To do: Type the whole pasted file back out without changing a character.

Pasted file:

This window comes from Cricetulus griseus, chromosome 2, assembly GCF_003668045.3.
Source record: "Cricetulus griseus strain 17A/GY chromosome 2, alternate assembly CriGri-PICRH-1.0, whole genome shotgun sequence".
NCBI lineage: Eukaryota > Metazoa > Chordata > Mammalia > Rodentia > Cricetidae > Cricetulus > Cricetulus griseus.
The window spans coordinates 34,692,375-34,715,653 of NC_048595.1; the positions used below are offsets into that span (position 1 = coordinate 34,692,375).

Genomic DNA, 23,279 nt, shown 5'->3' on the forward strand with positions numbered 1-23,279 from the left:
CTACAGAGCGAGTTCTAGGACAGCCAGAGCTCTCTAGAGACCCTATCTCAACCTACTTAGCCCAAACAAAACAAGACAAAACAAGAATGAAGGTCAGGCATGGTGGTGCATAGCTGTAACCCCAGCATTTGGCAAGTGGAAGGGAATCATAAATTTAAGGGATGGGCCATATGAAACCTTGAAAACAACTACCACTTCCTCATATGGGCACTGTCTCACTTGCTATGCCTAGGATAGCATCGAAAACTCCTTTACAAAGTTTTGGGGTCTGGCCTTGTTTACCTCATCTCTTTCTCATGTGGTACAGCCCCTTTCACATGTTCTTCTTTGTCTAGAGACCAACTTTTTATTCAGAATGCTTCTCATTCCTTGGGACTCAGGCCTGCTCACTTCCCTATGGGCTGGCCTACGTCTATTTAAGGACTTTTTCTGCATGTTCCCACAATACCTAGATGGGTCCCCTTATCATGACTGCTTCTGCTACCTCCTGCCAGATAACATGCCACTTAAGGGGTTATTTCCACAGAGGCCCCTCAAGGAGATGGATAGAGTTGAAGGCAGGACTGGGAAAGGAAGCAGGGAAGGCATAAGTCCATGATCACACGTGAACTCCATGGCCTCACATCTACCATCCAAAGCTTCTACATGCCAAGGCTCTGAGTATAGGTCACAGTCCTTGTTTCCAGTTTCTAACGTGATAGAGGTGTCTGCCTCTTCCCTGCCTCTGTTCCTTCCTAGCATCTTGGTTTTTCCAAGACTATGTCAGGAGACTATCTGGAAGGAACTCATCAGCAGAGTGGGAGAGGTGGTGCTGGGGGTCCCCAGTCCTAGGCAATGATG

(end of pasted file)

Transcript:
This window comes from Cricetulus griseus, chromosome 2, assembly GCF_003668045.3.
Source record: "Cricetulus griseus strain 17A/GY chromosome 2, alternate assembly CriGri-PICRH-1.0, whole genome shotgun sequence".
NCBI lineage: Eukaryota > Metazoa > Chordata > Mammalia > Rodentia > Cricetidae > Cricetulus > Cricetulus griseus.
The window spans coordinates 34,692,375-34,715,653 of NC_048595.1; the positions used below are offsets into that span (position 1 = coordinate 34,692,375).

Genomic DNA, 23,279 nt, shown 5'->3' on the forward strand with positions numbered 1-23,279 from the left:
CTACAGAGCGAGTTCTAGGACAGCCAGAGCTCTCTAGAGACCCTATCTCAACCTACTTAGCCCAAACAAAACAAGACAAAACAAGAATGAAGGTCAGGCATGGTGGTGCATAGCTGTAACCCCAGCATTTGGCAAGTGGAAGGGAATCATAAATTTAAGGGATGGGCCATATGAAACCTTGAAAACAACTACCACTTCCTCATATGGGCACTGTCTCACTTGCTATGCCTAGGATAGCATCGAAAACTCCTTTACAAAGTTTTGGGGTCTGGCCTTGTTTACCTCATCTCTTTCTCATGTGGTACAGCCCCTTTCACATGTTCTTCTTTGTCTAGAGACCAACTTTTTATTCAGAATGCTTCTCATTCCTTGGGACTCAGGCCTGCTCACTTCCCTATGGGCTGGCCTACGTCTATTTAAGGACTTTTTCTGCATGTTCCCACAATACCTAGATGGGTCCCCTTATCATGACTGCTTCTGCTACCTCCTGCCAGATAACATGCCACTTAAGGGGTTATTTCCACAGAGGCCCCTCAAGGAGATGGATAGAGTTGAAGGCAGGACTGGGAAAGGAAGCAGGGAAGGCATAAGTCCATGATCACACGTGAACTCCATGGCCTCACATCTACCATCCAAAGCTTCTACATGCCAAGGCTCTGAGTATAGGTCACAGTCCTTGTTTCCAGTTTCTAACGTGATAGAGGTGTCTGCCTCTTCCCTGCCTCTGTTCCTTCCTAGCATCTTGGTTTTTCCAAGACTATGTCAGGAGACTATCTGGAAGGAACTCATCAGCAGAGTGGGAGAGGTGGTGCTGGGGGTCCCCAGTCCTAGGCAATGATG